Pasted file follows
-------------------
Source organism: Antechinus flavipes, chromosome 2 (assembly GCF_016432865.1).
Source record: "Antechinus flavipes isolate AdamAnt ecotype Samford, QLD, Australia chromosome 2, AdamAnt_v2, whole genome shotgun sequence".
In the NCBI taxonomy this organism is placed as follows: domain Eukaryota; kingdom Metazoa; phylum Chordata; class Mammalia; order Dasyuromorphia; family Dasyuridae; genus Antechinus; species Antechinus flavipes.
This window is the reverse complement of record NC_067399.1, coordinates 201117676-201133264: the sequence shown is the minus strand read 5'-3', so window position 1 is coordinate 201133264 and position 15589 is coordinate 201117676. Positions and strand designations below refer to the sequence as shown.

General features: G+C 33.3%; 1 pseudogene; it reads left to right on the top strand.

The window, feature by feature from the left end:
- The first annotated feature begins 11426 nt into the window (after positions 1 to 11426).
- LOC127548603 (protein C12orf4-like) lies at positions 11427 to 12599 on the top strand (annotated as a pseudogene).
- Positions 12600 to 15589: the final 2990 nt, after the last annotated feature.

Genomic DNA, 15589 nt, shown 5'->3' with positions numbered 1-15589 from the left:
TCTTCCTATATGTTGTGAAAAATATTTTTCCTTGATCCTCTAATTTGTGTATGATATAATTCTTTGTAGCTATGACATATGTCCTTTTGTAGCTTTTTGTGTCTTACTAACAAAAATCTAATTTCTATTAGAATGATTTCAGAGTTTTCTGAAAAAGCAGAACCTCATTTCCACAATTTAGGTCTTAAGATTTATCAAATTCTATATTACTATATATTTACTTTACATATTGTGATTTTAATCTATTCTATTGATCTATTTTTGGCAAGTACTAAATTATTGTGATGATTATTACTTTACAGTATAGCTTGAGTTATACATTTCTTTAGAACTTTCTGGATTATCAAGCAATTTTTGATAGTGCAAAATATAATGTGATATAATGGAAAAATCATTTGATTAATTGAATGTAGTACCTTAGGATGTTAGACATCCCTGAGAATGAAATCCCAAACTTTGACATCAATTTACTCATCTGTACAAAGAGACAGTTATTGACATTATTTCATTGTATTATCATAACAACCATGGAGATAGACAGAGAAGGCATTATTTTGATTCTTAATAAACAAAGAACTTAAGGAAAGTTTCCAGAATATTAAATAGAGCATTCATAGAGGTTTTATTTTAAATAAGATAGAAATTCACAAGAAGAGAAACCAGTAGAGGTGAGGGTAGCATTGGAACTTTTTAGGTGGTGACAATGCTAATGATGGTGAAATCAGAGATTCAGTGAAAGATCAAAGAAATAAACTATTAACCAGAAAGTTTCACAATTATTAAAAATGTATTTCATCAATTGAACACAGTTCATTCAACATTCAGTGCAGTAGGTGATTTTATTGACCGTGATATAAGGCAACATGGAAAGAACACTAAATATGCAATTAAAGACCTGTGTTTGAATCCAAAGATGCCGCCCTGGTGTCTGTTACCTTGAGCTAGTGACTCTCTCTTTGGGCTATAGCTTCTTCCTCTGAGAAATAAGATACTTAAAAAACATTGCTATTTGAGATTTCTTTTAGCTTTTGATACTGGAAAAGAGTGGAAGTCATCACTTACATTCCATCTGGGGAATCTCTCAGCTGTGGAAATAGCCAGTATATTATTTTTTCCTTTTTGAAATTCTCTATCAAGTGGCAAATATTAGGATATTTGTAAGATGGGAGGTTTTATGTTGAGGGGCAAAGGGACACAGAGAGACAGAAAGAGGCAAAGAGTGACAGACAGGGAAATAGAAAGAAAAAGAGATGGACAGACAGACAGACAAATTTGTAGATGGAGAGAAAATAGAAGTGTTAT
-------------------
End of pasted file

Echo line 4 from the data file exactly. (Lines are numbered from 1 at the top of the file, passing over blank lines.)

This window is the reverse complement of record NC_067399.1, coordinates 201117676-201133264: the sequence shown is the minus strand read 5'-3', so window position 1 is coordinate 201133264 and position 15589 is coordinate 201117676. Positions and strand designations below refer to the sequence as shown.